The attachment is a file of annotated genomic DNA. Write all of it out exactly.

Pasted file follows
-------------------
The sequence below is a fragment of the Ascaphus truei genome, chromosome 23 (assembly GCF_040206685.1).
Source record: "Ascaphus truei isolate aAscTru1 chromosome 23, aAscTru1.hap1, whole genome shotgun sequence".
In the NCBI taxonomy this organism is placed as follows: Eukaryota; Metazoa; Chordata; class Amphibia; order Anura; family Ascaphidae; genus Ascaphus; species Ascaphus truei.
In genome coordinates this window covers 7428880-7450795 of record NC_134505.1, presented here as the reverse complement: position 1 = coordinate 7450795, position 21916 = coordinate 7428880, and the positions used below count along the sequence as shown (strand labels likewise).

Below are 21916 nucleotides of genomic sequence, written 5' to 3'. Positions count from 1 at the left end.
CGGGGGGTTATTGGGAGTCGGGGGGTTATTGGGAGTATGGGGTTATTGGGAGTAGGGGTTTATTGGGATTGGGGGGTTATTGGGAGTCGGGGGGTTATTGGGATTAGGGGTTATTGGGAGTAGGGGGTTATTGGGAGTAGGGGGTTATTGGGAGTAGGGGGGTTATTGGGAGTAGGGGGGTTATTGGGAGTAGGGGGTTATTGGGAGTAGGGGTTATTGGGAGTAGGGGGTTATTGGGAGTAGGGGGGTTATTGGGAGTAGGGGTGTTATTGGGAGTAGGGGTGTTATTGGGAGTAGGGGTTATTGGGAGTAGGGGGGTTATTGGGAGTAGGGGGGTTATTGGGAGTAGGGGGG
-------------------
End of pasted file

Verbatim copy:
The sequence below is a fragment of the Ascaphus truei genome, chromosome 23 (assembly GCF_040206685.1).
Source record: "Ascaphus truei isolate aAscTru1 chromosome 23, aAscTru1.hap1, whole genome shotgun sequence".
In the NCBI taxonomy this organism is placed as follows: Eukaryota; Metazoa; Chordata; class Amphibia; order Anura; family Ascaphidae; genus Ascaphus; species Ascaphus truei.
In genome coordinates this window covers 7428880-7450795 of record NC_134505.1, presented here as the reverse complement: position 1 = coordinate 7450795, position 21916 = coordinate 7428880, and the positions used below count along the sequence as shown (strand labels likewise).

Below are 21916 nucleotides of genomic sequence, written 5' to 3'. Positions count from 1 at the left end.
CGGGGGGTTATTGGGAGTCGGGGGGTTATTGGGAGTATGGGGTTATTGGGAGTAGGGGTTTATTGGGATTGGGGGGTTATTGGGAGTCGGGGGGTTATTGGGATTAGGGGTTATTGGGAGTAGGGGGTTATTGGGAGTAGGGGGTTATTGGGAGTAGGGGGGTTATTGGGAGTAGGGGGGTTATTGGGAGTAGGGGGTTATTGGGAGTAGGGGTTATTGGGAGTAGGGGGTTATTGGGAGTAGGGGGGTTATTGGGAGTAGGGGTGTTATTGGGAGTAGGGGTGTTATTGGGAGTAGGGGTTATTGGGAGTAGGGGGGTTATTGGGAGTAGGGGGGTTATTGGGAGTAGGGGGG